Naturalistic Decision Making in Forensic Science: Toward a Better Understanding of Decision Making by Forensic Team Leaders
Article first published online: 1 MAR 2011
© 2011 American Academy of Forensic Sciences
Journal of Forensic Sciences
Volume 56, Issue 4, pages 890–897, July 2011
How to Cite
Helsloot, I. and Groenendaal, J. (2011), Naturalistic Decision Making in Forensic Science: Toward a Better Understanding of Decision Making by Forensic Team Leaders. Journal of Forensic Sciences, 56: 890–897. doi: 10.1111/j.1556-4029.2011.01714.x
- Issue published online: 5 JUL 2011
- Article first published online: 1 MAR 2011
- Received 29 Jan. 2010; and in revised form 16 April 2010; accepted 17 April 2010.
- forensic science;
- naturalistic decision making;
- recognition-primed decision making;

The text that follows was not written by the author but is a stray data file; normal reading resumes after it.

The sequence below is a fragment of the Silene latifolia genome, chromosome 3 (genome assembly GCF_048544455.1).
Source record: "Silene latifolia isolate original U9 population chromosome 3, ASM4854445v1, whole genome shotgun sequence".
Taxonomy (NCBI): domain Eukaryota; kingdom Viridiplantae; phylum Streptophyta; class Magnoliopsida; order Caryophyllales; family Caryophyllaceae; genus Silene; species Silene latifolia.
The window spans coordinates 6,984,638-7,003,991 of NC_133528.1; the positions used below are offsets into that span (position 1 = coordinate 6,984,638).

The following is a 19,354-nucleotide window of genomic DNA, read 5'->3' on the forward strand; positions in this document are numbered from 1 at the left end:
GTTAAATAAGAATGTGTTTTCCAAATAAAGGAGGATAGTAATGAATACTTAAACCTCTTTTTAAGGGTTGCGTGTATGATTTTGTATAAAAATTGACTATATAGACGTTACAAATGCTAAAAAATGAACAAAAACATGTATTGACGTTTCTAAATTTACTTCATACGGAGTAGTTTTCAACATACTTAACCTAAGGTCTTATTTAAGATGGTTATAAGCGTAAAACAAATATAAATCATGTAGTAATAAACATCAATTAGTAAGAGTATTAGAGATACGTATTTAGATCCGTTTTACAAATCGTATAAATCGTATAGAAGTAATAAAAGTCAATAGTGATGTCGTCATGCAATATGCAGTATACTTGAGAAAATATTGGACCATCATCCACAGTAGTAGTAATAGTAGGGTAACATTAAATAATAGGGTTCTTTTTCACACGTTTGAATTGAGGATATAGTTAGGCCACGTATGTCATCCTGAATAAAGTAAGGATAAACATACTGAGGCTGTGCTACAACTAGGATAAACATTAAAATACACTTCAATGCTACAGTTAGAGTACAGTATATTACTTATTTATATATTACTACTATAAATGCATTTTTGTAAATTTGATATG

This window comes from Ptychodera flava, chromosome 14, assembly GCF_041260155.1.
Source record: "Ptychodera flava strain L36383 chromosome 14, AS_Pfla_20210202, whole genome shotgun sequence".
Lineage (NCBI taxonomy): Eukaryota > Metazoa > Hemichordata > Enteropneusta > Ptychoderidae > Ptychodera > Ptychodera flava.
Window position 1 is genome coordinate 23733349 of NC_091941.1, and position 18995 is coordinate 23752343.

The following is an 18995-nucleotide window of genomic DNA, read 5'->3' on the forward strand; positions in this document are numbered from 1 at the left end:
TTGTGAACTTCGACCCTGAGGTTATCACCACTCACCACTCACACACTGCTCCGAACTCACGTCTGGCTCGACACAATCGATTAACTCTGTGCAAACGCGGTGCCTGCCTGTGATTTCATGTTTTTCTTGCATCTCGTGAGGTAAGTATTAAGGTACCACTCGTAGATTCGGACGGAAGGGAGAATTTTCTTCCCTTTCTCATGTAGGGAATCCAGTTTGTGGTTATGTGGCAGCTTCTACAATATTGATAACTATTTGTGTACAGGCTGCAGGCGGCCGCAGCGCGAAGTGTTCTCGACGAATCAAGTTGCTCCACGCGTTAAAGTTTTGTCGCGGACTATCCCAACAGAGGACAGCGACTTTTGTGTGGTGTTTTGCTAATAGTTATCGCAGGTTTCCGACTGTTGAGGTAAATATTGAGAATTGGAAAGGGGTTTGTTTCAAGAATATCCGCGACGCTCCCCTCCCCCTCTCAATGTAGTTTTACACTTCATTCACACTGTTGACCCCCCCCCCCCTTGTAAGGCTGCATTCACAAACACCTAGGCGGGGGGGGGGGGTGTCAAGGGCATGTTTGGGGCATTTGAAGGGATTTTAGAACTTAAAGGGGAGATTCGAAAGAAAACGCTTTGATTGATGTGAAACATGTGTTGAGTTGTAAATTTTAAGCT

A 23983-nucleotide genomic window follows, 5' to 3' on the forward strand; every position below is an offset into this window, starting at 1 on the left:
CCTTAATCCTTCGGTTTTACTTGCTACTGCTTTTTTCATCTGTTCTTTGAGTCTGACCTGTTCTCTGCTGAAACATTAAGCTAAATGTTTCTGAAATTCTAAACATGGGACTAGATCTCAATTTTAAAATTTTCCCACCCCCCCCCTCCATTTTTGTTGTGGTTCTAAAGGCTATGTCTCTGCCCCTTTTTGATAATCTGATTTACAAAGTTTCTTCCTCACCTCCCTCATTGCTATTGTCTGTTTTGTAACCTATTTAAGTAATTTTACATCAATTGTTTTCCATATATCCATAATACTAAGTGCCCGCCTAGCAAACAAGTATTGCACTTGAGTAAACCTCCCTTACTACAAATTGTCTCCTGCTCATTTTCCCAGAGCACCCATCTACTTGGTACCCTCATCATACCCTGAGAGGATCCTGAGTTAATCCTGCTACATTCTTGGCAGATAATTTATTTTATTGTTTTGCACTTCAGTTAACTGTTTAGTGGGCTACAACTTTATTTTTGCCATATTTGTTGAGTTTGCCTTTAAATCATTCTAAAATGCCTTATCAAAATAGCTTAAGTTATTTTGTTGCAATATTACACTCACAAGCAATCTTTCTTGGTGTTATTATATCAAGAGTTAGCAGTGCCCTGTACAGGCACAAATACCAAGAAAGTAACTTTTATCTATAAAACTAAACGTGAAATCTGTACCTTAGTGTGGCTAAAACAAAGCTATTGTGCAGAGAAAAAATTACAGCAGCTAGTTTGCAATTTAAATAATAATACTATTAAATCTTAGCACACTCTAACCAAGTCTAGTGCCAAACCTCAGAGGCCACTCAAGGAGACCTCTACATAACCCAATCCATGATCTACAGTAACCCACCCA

- image theory;
- contextual bias
Abstract: This study uses the naturalistic decision-making (NDM) perspective to examine how Dutch forensic team leaders (i.e., the officers in charge of criminal forensic research from the crime scene until the use of laboratory assistance) make decisions in real-life settings and identifies the contextual factors that might influence those decisions. First, a focus group interview was conducted to identify four NDM mechanisms in day-to-day forensic decision making. Second, a serious game was conducted to examine the influence of three of these contextual mechanisms. The results uncovered that forensic team leaders (i) were attracted to obtain further information when more information was initially made available, (ii) were likely to devote more attention to emotionally charged cases, and (iii) used not only forensic evidence in the decision making but also tactical, unverified information of the police inquiry. Interestingly, the measured contextual influences did not deviate significantly from a control group of laypeople.